San Francisco-Studies with the accommodating IOL (crystalens, eyeonics) are providing new insights regarding its mechanism of action that help to explain why some patients have achieved near vision that is much better than expected.
At the annual meeting of the American Society of Cataract and Refractive Surgery, Kevin L. Waltz, OD, MD, and Steven J. Dell, MD, provided evidence that accommodative arching contributes to increased focusing power of the crystalens accommodating IOL.
"These studies suggest that both the crystalline lens of the prepresbyopic patient and the accommodating IOL increase their focusing power in part by changing their radius of curvature," said Dr. Waltz, a private practitioner in Indianapolis. "This arching may play an important role in the accommodative mechanism of action of the accommodating IOL."
In all of the phakic subjects as well as in pseudophakic patients who had the accommodating IOL implanted, the wavefront was relatively flat at distance, reflective of a type of monofocal vision, whereas it exhibited asymmetry, representing multifocality, in response to accommodation. However, there were age-related changes in the accommodative response of the phakic patients.
In younger subjects (< 35 years old), the multiple foci seen in the wavefront map were more generalized and tended to cover the entire pupil. With increasing age, there was a decrease in the intensity of the accommodative response with a tendency for the area of near focus to become smaller and more centrally localized. Among persons in their 50s, the accommodative response seen on the wavefront maps was essentially extinguished.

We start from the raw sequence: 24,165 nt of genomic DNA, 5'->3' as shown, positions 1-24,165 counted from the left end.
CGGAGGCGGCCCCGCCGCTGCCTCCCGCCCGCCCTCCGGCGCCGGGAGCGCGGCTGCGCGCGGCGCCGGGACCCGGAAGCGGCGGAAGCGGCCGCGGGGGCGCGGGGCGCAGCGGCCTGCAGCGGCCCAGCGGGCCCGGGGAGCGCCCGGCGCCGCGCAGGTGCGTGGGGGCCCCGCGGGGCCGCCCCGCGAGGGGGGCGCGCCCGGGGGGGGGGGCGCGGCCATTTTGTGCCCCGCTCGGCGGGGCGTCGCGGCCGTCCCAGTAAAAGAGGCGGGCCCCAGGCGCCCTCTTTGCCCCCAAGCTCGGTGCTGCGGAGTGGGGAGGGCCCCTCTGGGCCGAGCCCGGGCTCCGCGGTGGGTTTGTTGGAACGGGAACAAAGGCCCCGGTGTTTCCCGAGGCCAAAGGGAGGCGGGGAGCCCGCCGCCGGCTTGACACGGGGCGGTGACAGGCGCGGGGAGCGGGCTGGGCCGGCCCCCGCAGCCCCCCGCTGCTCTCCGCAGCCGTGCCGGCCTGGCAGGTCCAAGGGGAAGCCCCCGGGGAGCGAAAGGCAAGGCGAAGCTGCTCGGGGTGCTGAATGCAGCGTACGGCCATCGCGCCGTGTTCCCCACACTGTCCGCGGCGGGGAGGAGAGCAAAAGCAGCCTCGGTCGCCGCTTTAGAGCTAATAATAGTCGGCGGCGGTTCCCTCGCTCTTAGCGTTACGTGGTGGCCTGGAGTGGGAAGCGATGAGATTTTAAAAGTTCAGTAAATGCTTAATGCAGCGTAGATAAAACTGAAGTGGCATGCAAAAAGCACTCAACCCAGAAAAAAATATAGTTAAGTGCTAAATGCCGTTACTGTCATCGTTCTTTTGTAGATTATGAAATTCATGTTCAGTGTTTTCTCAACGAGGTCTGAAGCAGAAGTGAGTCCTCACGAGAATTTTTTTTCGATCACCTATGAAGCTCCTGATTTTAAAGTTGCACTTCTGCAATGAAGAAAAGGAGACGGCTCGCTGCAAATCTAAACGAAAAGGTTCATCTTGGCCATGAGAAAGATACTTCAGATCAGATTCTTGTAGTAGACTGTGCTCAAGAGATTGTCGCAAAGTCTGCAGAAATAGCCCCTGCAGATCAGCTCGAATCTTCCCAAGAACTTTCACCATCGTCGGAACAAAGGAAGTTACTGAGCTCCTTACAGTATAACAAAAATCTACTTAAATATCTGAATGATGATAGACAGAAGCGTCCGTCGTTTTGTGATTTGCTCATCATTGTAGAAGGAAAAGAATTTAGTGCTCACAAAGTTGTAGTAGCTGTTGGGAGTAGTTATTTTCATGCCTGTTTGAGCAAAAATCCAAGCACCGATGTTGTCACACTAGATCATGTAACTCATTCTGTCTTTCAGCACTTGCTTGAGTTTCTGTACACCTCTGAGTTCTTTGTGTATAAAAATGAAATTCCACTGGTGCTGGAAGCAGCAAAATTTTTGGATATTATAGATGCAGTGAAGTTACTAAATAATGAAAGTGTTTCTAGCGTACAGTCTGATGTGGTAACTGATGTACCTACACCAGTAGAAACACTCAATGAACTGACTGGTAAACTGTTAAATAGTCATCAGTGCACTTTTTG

"This process rewards the smaller pupil of an accommodating eye out of proportion to what you would expect," Dr. Waltz said. "As the area of the change becomes smaller, the constriction of the pupil covers a more significant area of the pupil that is not focused at near, and that improves the vision."
Measuring anterior movement
To investigate the mechanisms underlying the near vision outcomes with the accommodating IOL, Dr. Dell began by performing studies to measure its anterior movement in response to accommodation. Using pilocarpine and cyclopentolate for pharmacologic stimulation and paralysis of accommodation, he determined that the accommodating IOL moved anteriorly by up to 0.84 mm.
He contrasted those findings with reports from other investigators. For example, Luciano Burratto, MD, determined the accommodating IOL moved anteriorly by about 1.44 mm based on measurement of change in anterior chamber depth after pilocarpine stimulation. Obtaining measurements with non-contact laser interferometry, Di Chiara et al. found the lens moved forward up to 1.1 mm between distance and near fixation. However, it has also been reported that there is a posterior shift of about 0.12 to 0.15 mm in response to pilocarpine.
"It is clear that some patients have near acuity that is surprisingly better than the level expected from the degree of movement found in these three studies," observed Dr. Dell, who was an investigator in the FDA trial of the accommodating IOL and is a private practitioner in Austin, TX. "In fact, I and several other surgeons have observed patients achieving very good near acuity despite implantation of an accommodating IOL of relatively low dioptric power that would be expected to give minimal levels of near vision.